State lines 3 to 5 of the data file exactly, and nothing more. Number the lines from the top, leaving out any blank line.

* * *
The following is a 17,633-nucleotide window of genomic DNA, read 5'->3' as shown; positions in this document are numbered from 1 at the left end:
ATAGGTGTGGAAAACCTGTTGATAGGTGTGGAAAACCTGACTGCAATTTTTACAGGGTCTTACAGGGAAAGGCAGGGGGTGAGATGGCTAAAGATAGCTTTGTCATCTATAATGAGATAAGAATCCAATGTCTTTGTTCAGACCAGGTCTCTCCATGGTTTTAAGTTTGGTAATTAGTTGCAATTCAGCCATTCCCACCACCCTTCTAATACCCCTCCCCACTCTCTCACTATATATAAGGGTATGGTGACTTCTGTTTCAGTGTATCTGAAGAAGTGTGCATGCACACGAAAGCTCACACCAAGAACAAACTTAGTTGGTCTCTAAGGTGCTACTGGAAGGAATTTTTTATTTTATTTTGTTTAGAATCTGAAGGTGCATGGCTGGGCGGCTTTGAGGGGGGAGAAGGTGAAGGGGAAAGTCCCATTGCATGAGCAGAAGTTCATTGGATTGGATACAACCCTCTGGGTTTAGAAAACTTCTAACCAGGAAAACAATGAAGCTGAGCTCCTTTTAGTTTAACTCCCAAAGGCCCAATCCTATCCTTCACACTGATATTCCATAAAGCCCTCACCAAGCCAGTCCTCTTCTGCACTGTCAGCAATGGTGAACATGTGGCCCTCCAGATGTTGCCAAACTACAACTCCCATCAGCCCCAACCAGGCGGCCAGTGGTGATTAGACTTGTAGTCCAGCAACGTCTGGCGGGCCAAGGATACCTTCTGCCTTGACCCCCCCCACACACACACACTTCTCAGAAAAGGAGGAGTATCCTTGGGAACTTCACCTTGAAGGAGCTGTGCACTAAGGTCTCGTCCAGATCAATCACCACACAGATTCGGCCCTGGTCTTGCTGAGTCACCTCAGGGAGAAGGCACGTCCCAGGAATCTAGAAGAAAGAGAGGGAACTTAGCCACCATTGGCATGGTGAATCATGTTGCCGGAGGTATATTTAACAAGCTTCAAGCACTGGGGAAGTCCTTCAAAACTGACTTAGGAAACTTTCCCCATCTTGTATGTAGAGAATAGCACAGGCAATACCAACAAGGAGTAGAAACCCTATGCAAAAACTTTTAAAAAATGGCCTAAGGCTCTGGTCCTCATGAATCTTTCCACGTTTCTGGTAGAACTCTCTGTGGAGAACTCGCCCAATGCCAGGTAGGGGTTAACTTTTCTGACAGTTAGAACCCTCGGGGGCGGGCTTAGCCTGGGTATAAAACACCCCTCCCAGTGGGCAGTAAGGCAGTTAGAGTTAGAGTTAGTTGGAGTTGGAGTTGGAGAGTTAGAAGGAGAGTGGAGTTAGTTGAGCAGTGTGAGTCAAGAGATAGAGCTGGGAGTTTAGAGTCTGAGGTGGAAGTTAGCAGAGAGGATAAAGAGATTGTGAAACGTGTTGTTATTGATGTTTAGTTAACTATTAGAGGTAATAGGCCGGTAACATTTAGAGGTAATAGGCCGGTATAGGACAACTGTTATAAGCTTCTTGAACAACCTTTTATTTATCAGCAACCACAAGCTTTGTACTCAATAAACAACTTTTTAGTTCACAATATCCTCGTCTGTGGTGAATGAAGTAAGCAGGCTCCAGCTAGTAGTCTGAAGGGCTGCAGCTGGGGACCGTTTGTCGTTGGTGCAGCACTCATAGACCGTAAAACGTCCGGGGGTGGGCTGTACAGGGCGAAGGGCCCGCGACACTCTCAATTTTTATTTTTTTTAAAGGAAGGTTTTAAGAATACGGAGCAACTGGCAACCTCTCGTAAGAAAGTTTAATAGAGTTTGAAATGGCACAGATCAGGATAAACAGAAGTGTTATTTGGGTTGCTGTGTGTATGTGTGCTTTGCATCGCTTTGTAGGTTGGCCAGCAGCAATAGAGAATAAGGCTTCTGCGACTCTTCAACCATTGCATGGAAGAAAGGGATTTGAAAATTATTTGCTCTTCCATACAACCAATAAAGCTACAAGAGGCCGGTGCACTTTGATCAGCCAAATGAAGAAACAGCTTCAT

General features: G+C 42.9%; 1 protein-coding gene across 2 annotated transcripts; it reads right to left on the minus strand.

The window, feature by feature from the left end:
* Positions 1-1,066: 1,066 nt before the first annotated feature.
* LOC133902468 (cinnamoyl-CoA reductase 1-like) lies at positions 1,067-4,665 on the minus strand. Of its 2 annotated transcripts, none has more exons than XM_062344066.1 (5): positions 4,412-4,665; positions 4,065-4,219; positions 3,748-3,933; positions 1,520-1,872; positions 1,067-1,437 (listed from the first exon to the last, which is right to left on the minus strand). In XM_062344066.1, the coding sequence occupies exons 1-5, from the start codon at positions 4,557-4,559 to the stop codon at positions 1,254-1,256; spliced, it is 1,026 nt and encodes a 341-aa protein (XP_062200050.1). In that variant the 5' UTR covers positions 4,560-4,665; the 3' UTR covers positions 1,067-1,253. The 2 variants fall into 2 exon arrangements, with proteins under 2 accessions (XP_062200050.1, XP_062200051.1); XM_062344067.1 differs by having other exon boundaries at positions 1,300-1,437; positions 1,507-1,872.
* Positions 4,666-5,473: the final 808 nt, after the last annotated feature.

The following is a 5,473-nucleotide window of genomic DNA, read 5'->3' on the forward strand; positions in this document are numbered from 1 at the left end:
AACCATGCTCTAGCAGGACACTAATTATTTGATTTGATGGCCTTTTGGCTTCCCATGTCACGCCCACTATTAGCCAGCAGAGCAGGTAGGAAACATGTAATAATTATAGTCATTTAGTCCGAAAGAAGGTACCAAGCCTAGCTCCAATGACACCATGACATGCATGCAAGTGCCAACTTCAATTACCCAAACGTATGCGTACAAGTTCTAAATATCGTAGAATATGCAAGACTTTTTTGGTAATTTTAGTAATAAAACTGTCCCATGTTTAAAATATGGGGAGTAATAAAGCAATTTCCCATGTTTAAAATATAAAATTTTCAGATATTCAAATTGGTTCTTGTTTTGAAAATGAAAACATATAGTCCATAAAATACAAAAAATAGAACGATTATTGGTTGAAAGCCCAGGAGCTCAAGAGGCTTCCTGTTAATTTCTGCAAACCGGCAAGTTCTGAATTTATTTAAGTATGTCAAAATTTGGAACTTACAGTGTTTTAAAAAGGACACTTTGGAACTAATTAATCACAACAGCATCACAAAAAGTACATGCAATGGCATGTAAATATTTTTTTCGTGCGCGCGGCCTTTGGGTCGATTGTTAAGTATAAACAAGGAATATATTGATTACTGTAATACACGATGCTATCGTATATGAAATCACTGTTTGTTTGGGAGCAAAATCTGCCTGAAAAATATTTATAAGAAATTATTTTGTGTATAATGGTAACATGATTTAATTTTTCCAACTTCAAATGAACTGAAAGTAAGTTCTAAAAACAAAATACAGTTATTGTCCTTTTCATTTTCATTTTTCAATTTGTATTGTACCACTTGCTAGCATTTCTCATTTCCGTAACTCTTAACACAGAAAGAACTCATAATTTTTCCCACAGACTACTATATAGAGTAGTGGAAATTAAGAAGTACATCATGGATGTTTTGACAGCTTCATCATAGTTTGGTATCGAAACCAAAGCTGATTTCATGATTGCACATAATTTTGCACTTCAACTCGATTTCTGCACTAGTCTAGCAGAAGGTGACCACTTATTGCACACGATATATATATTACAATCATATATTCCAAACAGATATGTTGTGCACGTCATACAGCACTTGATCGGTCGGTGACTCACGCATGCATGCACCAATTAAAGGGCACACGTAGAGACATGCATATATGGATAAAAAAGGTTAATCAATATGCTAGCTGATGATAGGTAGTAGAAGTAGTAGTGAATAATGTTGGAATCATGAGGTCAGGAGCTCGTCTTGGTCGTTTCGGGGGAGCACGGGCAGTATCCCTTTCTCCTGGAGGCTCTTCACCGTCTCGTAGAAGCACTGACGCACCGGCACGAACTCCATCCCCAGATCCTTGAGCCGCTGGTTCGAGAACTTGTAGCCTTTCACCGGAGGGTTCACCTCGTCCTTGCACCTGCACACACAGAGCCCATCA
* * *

General features: G+C 42.9%; 1 protein-coding gene across 2 annotated transcripts; it reads right to left on the minus strand.

The window, feature by feature from the left end:
* Positions 1-1,066: 1,066 nt before the first annotated feature.